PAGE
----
Tanglewood, Mozart and Mahler with the Boston Symphony Orchestra
 James Levine and Leon Fleisher

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Leon-Fleisher and James Levine at Tanglewood, July 17, 2009. Photo Hilary-Scott)
Leon-Fleisher and James Levine at Tanglewood, July 17, 2009. Photo Hilary-Scott)

Tanglewood, Friday, July 17, 8:30 p.m.
Boston Symphony Orchestra
James Levine, conductor
Leon Fleisher, piano

Mozart, Piano Concerto No. 23 in A, K.488
Mahler, Symphony No. 6

Both halves of this concert concluded with standing ovations. Leon Fleisher’s reading of Mozart’s Piano Concerto in A Major, K. 488 was a marvel of elegance and wisdom in itself, but behind it there may well be the knowledge of his three-decade loss of the use of his right hand, and perhaps also his eloquent statement criticizing the Bush administration, when he reluctantly accepted an award. In the disproportionate second half James Levine’s wilful reading of Mahler’s Sixth Symphony was exciting and forceful enough to send pretty much the entire audience to its feet.

The gentle, percussionless Mozart concerto was a excellent pairing for the Mahler. Apart from their common roots in the Viennese tradition, Mahler did have his Mozartian moments in the Sixth, and Levine achieved a Mozartian precision and clarity in the sonorities of Mahler’s enormous wind band. The orchestral introduction, quite broad in tempo, was a marvelous example of the rich Viennese Mozart style Levine has cultivated in the Boston Symphony. (Tanglewood audiences had a chance to hear more of this on Sunday, when the same forces will play Mozart’s last three symphonies.) The strings, which were not reduced for the concerto, glowed with a controlled vibrato which emanated from the center of the pitch. Levine even allowed a touch of portamento, a device he uses with restraint these days. Leon Fleisher entered into this luxuriant ambience with a an equally rich-voiced Steinway, quite unlike the drier sound of his early recordings. For Mr. Fleisher, the broad tempo was a vehicle for his analytical approach to the music, a cerebral approach typical of his generation, but mellowed by the sweetness of Levine’s support and his own mature feeling for the beauties of this lyrical concerto. Fleisher broke up the individual phrases and gestures in brief units to give a point to their interrelationships within the harmonic structure of the movements, but the tunes and the passage work flowed mellifluously, not stinting the emotional and sensual aspects of the music.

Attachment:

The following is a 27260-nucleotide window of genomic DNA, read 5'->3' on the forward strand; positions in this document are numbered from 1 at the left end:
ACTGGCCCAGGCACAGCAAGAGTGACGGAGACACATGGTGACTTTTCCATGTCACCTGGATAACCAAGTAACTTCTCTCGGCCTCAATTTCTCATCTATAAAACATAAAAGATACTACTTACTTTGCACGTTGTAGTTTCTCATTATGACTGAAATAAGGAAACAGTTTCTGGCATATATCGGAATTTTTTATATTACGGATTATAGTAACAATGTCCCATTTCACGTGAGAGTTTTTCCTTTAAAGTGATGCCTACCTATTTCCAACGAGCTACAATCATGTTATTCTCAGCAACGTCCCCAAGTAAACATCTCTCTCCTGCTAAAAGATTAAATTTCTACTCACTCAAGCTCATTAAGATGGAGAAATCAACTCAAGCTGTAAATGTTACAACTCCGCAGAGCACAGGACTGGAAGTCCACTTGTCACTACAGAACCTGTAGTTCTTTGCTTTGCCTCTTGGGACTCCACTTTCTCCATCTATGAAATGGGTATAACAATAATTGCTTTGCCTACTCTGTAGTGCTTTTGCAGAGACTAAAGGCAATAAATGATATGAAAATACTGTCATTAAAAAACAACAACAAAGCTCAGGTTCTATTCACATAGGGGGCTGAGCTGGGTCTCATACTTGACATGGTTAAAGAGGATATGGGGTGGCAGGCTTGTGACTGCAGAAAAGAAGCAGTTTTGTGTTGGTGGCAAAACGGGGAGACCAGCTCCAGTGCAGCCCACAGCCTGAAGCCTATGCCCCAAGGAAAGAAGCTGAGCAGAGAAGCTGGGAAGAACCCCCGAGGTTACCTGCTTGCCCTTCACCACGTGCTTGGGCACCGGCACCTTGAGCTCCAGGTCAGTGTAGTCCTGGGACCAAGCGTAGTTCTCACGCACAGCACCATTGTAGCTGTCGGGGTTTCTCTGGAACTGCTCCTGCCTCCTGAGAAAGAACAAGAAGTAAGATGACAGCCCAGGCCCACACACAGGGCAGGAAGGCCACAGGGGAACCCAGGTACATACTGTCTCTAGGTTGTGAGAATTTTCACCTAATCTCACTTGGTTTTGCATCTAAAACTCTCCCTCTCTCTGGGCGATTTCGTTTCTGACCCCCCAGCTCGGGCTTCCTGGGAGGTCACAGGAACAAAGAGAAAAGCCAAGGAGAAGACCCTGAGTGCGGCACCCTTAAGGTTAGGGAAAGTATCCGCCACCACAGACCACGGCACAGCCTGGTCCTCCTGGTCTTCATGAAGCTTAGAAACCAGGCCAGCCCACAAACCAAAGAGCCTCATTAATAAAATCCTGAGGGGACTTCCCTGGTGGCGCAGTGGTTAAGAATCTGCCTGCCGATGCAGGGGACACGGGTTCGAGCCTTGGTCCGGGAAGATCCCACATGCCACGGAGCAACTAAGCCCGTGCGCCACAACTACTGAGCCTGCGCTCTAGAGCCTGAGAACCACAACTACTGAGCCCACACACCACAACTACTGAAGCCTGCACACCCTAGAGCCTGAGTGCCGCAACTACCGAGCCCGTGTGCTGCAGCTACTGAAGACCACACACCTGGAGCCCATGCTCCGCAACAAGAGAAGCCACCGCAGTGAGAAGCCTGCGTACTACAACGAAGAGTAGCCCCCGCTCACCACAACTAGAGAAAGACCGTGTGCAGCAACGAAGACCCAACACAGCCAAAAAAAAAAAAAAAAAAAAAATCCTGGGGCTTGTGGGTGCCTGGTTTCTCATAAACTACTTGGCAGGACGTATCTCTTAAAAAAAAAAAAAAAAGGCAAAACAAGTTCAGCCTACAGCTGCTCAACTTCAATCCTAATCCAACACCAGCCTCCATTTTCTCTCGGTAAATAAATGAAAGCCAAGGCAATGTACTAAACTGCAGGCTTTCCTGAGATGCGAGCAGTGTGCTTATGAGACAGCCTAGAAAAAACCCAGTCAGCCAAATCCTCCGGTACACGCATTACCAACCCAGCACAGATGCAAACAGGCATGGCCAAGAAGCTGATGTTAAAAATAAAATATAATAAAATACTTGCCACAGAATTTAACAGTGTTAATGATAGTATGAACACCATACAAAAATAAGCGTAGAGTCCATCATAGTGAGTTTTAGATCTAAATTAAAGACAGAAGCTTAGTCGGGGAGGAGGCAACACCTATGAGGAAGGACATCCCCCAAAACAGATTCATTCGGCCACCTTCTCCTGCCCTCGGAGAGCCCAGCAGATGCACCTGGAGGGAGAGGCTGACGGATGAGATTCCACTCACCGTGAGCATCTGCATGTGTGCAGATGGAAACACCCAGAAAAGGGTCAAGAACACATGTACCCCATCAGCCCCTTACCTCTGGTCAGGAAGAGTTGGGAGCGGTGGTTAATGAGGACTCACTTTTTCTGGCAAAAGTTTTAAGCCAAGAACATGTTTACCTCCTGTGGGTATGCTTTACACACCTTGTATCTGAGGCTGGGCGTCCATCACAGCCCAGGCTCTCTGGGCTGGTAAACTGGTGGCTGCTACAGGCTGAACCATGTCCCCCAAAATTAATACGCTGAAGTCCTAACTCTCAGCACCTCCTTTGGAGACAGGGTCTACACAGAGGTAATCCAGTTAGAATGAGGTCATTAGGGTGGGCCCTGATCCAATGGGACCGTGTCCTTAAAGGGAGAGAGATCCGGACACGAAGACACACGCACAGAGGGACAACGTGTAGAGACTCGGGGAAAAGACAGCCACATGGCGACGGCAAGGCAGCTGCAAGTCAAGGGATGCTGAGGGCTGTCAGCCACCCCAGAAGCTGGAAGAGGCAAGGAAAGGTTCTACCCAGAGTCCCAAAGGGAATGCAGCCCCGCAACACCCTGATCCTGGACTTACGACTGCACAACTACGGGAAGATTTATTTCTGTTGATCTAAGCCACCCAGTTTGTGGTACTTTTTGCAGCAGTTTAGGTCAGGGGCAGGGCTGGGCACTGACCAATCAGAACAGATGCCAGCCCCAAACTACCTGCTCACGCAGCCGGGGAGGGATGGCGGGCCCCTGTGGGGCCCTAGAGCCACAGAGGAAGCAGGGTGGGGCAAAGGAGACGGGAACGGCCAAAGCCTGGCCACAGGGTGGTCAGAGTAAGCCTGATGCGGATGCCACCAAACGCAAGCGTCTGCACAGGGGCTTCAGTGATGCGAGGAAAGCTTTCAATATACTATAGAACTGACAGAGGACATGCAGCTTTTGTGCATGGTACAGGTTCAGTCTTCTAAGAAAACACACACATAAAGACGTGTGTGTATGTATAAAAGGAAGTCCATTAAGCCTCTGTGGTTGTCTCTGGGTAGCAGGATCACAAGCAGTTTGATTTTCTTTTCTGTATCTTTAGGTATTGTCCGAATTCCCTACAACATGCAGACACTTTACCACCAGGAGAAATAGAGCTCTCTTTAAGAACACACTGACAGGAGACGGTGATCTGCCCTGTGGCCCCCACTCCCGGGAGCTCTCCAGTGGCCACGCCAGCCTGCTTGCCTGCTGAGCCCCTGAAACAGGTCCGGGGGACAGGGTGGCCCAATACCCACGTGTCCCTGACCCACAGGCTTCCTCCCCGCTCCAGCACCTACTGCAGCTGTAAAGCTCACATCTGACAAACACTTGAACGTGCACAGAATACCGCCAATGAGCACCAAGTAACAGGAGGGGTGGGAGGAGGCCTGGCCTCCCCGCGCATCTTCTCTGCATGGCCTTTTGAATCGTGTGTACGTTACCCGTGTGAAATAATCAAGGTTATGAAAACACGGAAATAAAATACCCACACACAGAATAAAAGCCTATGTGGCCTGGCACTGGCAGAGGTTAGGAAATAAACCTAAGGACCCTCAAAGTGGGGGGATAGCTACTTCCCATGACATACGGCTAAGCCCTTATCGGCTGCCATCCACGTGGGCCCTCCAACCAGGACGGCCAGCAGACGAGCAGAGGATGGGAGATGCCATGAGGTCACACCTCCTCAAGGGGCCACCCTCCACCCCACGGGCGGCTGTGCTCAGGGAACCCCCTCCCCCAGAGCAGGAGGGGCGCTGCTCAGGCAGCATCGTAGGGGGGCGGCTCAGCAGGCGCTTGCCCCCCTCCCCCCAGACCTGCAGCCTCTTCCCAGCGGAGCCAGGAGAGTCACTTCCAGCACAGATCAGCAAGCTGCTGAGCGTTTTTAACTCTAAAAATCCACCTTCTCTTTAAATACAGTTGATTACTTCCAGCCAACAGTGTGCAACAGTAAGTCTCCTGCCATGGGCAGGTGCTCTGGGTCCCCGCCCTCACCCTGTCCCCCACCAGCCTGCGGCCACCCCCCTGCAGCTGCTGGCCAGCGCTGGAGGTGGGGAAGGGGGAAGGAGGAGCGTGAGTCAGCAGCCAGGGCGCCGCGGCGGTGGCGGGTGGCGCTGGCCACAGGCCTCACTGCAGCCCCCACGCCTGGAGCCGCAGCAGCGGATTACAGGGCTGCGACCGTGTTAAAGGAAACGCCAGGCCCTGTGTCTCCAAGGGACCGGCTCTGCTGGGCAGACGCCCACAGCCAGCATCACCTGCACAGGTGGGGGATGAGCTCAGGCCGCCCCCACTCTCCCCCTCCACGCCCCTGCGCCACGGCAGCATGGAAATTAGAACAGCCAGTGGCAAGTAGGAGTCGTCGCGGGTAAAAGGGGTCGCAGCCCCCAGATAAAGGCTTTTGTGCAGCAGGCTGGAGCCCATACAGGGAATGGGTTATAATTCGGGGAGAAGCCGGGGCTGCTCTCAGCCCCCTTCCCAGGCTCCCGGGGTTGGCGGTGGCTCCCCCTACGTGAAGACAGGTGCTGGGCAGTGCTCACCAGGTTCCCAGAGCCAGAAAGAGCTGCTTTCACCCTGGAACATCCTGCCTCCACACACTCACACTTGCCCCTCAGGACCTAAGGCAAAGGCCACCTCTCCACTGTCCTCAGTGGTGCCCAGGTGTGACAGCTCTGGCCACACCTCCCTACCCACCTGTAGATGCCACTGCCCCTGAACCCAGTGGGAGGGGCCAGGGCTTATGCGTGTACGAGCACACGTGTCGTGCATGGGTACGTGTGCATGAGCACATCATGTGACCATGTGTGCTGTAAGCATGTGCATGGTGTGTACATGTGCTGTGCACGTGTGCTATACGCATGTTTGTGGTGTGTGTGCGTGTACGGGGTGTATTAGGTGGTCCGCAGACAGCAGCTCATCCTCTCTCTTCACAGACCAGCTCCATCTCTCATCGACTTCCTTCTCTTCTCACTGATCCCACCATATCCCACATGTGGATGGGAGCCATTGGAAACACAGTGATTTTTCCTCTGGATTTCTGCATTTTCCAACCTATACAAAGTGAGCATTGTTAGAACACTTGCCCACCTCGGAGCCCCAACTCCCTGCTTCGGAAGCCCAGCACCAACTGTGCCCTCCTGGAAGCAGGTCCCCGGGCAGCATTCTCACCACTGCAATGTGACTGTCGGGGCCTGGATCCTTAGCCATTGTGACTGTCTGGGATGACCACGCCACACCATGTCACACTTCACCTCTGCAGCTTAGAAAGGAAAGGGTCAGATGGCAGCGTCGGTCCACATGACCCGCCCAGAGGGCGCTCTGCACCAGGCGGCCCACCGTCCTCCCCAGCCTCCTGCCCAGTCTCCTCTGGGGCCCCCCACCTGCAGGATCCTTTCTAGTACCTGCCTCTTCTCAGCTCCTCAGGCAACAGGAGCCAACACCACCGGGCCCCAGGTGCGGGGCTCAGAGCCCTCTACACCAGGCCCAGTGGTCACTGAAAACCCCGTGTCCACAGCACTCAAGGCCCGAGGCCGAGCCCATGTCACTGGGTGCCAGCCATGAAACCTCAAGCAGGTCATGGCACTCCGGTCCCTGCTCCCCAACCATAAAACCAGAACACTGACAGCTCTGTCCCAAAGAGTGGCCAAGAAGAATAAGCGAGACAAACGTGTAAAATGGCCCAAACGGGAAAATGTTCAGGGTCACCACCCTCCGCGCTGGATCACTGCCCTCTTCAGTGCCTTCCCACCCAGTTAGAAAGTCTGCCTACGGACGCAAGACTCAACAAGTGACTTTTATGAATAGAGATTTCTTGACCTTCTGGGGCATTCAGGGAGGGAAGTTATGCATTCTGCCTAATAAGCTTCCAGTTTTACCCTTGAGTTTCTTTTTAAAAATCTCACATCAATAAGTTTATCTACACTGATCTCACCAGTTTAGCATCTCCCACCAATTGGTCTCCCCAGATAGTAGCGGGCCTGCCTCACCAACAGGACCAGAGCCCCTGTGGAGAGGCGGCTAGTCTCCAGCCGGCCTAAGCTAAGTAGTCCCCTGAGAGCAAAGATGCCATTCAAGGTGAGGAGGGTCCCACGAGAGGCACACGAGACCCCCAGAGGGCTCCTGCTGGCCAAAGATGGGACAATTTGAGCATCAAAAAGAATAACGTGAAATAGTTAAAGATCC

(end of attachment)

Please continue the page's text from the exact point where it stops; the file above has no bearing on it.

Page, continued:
Coming back to Tanglewood directly after Jordi Savall’s two splendid evenings with Le Concert des Nations, I reflected occasionally on how a historical performance of K. 488 with fortepiano would have put it back in the context of the Vienna of the late 1780’s, but there would be no way to connect such a performance with the work of a Viennese composer of almost a century and a quarter later, and that is something we need just as much as a consciousness of history. Mahler himself made a powerful impression with Mozart’s operas in his time.

Of Levine’s recent Mahler performances with the BSO, the Ninth, ruminative and extremely slow in tempo, was deeply moving, and most of his decisions seemed inevitable. His Mahler First, also very broad, seemed like a daring experiment, an unnecessary, but largely successful effort to bring the First more into line with Mahler’s “mature” works. Levine’s Third failed to convince me that it is not the weakest of Mahler’s symphonies. This past year he has taken on the Sixth. Back in October he performed different versions of the symphony, reversing the order of the slow movement and the scherzo. I missed these unfortunately and know only the recording released by the BSO earlier this year, in which the slow movement comes second, as in the Tanglewood performance. Beyond this, it is astonishing to think of how long Levine has been working with the Mahler symphonies. In his very first appearance with the BSO in 1972 he conducted Mahler’s Sixth, and his 1977 recording with the London Symphony was highly regarded. I liked it myself, but I haven’t heard it in years. At 66, James Levine is by no means old, especially for a conductor, yet he has been conducting Mahler for around forty years. Whatever he has to say about Mahler deserves to be taken very seriously.